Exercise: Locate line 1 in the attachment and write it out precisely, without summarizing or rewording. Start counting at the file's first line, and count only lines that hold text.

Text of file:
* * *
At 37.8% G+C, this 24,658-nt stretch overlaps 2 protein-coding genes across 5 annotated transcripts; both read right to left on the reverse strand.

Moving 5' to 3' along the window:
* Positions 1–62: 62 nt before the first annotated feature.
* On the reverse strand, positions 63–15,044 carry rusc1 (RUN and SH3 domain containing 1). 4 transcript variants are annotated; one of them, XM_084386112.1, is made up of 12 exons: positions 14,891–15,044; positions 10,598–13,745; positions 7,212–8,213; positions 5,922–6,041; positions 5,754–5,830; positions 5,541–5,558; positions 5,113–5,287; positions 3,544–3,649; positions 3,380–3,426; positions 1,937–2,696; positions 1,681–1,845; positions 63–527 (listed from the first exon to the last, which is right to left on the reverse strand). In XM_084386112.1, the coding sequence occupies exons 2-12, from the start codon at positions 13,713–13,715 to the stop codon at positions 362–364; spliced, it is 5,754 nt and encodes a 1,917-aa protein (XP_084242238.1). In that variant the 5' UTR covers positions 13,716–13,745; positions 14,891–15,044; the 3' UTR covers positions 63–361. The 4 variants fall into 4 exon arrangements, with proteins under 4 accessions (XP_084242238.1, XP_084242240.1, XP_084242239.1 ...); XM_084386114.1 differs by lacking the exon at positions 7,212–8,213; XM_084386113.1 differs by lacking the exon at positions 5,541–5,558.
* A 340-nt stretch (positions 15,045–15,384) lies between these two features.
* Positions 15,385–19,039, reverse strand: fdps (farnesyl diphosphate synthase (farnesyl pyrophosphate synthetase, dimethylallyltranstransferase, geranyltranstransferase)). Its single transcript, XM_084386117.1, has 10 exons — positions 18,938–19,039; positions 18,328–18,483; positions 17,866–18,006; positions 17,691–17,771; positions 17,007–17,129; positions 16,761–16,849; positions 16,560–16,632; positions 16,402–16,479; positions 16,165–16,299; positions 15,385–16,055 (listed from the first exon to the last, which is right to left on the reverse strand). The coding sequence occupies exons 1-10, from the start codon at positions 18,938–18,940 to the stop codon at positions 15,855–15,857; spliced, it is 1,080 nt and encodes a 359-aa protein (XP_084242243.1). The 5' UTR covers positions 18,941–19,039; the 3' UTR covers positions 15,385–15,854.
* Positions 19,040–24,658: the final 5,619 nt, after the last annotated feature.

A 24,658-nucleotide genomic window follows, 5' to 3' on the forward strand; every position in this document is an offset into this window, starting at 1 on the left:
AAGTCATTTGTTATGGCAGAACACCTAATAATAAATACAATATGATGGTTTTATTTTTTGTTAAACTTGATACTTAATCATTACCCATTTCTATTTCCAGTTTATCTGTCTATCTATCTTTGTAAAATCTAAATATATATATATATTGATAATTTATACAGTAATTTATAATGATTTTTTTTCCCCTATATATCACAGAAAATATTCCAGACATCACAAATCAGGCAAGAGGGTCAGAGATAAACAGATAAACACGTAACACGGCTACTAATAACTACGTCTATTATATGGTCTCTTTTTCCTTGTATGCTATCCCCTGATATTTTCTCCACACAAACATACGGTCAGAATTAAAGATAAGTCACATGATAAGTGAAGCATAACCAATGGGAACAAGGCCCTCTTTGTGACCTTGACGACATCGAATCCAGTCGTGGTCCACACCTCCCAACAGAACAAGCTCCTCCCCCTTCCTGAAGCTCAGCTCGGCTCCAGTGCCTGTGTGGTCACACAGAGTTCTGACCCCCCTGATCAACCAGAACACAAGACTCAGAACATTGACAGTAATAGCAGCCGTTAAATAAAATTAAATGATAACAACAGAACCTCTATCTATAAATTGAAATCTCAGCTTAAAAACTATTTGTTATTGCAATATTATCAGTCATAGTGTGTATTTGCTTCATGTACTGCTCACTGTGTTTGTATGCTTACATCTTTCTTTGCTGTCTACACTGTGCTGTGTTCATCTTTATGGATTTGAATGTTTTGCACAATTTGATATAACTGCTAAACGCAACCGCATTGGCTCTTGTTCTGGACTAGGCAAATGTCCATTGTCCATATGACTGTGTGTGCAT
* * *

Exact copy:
At 37.8% G+C, this 24,658-nt stretch overlaps 2 protein-coding genes across 5 annotated transcripts; both read right to left on the reverse strand.